Posts Tagged 'photography'

Extended memory card

Recent cognitive theories like those on extended mind, embodiment, or brain-artefact interface, stress the relevance of the outer environment in transforming a “brain” into a “mind”. The brain needs information stored beyond its anatomical 1500 cubic centimetres to complete the network that generates cognition. Objects may be necessary to store additional and supplementary data, or even to induce processes. This may sound like metaphysics, but think for example about photographs. Without recorded images most of our memories quickly fade away, or are deeply distorted. And our mind is strongly rooted in memories. Many memories do exist just because there are photos able to regenerate those emotions, situations, and relationships. Sometimes we don’t have the memory of the situation at all, but just the memory of the photo of that situation. Images are a strict example of an external cognitive device. No doubt, language has been the result of an incredible evolutionary change. Nonetheless, I wonder if we are giving too much importance to speech. If our mind is really “extended”, drawing and writing could have been the real cognitive revolution, definitely setting the pace of our cognitive boost.

A challenge for archaeology and cultural neuroscience (Lambros Malafouris)
An Embodied Interaction Book Review (Seth Fox)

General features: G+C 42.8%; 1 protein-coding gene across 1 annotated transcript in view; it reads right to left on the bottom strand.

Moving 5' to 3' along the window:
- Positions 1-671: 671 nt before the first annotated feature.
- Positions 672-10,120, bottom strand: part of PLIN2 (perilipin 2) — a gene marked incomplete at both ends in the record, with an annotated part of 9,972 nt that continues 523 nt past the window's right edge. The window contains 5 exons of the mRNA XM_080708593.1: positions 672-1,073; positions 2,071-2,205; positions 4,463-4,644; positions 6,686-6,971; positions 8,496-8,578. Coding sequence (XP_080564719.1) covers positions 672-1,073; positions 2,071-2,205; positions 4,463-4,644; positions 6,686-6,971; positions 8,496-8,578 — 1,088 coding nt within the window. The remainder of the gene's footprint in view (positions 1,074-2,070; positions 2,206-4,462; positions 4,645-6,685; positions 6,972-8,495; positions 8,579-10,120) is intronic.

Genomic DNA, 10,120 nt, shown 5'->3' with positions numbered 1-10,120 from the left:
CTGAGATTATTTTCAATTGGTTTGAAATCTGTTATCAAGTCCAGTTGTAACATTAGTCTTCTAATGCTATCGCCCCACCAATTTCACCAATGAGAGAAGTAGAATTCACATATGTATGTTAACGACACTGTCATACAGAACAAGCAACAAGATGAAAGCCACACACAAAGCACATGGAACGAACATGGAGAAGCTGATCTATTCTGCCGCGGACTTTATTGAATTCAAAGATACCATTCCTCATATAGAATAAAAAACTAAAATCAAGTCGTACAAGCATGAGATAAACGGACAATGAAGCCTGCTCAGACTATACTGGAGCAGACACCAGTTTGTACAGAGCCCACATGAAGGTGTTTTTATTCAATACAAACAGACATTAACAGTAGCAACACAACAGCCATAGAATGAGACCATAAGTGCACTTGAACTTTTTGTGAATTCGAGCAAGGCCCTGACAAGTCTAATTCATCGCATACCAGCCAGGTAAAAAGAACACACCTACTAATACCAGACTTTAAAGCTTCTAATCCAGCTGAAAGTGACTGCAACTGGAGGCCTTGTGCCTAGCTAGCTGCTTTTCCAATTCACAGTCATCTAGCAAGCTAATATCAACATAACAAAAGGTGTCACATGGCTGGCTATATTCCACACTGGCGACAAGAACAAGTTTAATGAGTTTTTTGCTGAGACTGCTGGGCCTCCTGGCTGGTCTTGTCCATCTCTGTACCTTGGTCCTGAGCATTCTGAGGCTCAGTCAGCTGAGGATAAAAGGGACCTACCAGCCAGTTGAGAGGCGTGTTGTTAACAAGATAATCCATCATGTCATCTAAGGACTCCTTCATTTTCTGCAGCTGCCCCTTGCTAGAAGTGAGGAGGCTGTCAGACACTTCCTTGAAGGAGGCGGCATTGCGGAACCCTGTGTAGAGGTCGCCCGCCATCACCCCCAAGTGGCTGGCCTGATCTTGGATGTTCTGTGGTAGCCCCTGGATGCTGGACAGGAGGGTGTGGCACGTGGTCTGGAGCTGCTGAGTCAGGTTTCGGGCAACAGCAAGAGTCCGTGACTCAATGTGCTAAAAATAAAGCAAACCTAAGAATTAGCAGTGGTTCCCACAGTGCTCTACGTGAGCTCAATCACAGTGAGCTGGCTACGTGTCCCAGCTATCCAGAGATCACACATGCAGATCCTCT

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  • Fall 2017 CCA Course Offerings
    The Center for Cognitive Archaeology is offering three exciting classes this semester: Neurocognition of Art, Cognitive Evolution, and Neandertal Cognition. Follow the link below for detailed information. https://www.uccs.edu/~cca/

RSS The Skull Box

  • Eye-brain spatial relationship
    We have just published a new study on the spatial relationship between visual and endocranial structures in adult modern humans, chimpanzees, and fossil humans. The survey was conducted in collaboration with Michael Masters from Montana Tech (USA), who previously hypothesized that, in modern humans, the positioning of the orbits below the frontal lobes coupl […]

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  • Researchers develop non-invasive deep brain stimulation method
    Researchers at MIT have developed a new method of electrically stimulating deep brain tissues without opening the skullSince 1997, more than 100,000 Parkinson’s Disease patients have been treated with deep brain stimulation (DBS), a surgical technique that involves the implantation of ultra-thin wire electrodes. The implanted device, sometimes referred to as […]

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